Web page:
Anywhere else in the Western world, mothers are given a degree of respect and support evident from their treatment in the hospital, the workplace and the home.
Not so in the United States. New mothers are treated more as profit centers for hospitals and burdens for employers than as the linchpin of a healthy society. Instead the U.S. has become fertile ground for those who seek to control not only a woman’s reproductive rights but also her rights as a mother, from the moment of conception until her child becomes an adult.
An industry that fails women
The problem starts with the astronomical cost of maternity care in the U.S. As reported last year by The New York Times, an in-hospital birth can cost as much as $45,000 without insurance. Mothers don’t, however, get their money’s worth. Despite spending more than $98 billion annually on birth, the U.S. has relatively high maternal mortality rates, ranking 50th worldwide.
Interventionism is a primary culprit. In the U.S., 53 percent of women giving birth receive Pitocin, a medication that augments their contractions, and more than 63 percent receive an epidural for pain relief. The C-section rate is the second highest in the world, about 34 percent. More interventions lead to more complications and higher rates of maternal and neonatal mortality. This drives up the average cost of a birth, which can deter low-income women, particularly women of color, from seeking the necessary prenatal treatment for a healthy pregnancy.
Prenatal and childbirth costs can be prohibitively steep even with insurance. “I was kicked out of my regular GYN’s care because I could not pay for prenatal care up front — even with insurance. I was refused care and went to the pregnancy clinic instead,” said Jennifer Cumby, a writer from Virginia. “I had just had a miscarriage. I was very vulnerable and scared. I cried for about a week.”
Highly medicated and controlled hospital births have become such a successful business venture for insurance companies and medical institutions — with 98.6 percent of U.S. births occurring in a hospital — that other childbirth options widely encouraged in European countries for healthy pregnancies are discouraged. This has led to a generation of OB-GYNs who have rarely witnessed unmedicated, natural vaginal deliveries. Most women who have avoided interventions in a hospital setting have had to fight very hard for that right.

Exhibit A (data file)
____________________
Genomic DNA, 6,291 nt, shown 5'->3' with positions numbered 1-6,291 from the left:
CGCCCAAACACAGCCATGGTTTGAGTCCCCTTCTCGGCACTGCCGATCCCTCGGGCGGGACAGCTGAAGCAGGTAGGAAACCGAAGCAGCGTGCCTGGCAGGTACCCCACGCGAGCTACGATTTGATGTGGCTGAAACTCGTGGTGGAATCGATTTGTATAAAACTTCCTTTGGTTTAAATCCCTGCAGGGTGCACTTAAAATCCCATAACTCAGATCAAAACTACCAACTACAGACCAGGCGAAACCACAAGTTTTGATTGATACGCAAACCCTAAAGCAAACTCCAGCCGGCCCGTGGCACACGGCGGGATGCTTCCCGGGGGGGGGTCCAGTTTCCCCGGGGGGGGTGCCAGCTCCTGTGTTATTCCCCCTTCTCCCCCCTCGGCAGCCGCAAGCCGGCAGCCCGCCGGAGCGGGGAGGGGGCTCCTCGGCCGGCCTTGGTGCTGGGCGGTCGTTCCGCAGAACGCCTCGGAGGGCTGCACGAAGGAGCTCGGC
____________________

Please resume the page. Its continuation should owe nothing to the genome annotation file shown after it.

I’ve experienced the fight firsthand. I gave birth to my son at home in December 2013. Because I documented each step of the process on social media, I became the poster girl for the home birth movement in the United States. My son’s birth was a difficult, painful and unmedicated labor during which the midwife expertly performed the Gaskin maneuver to get him out when his shoulders got stuck. I lost too much blood and was transferred to a hospital for a blood transfusion afterward. My birth experience perfectly demonstrates how midwives can help healthy pregnant women deliver their babies naturally and how medical centers can provide specialized treatment when and if complications arise.
After my son’s birth went viral, I was accused of endangering my baby’s health just to have the birth I wanted. The most vicious critics were medical-intervention advocates who thought the only way women should give birth is in hospitals, preferably sliced open in the operating room. The hostility I faced for choosing an at-home birth reveals the tiresome animosity in the U.S. between the for-profit medical insurance industry and midwifery, an affordable practice that has been successfully integrated into the medical systems of most European countries. Women too often face criticism for articulating the birth they want, particularly if it is low cost and unmedicated — and does not involve a $2,000-a-night hospital stay. The fear surrounding childbirth has been boosted by a medical industry that is arguably more concerned with liability and getting paid than allowing women safe and affordable options.
After childbirth, the deluge
After negotiating the stresses and costs of birth, a new mother is met with little support at home or in the workplace, never mind from the state or federal government. Mothers are often given only weeks to recover from the huge physical, emotional and financial upheaval of birth before they are expected to be back in a work environment, where they will face prejudice for being mothers and risk consequences if they bring that role into their employment.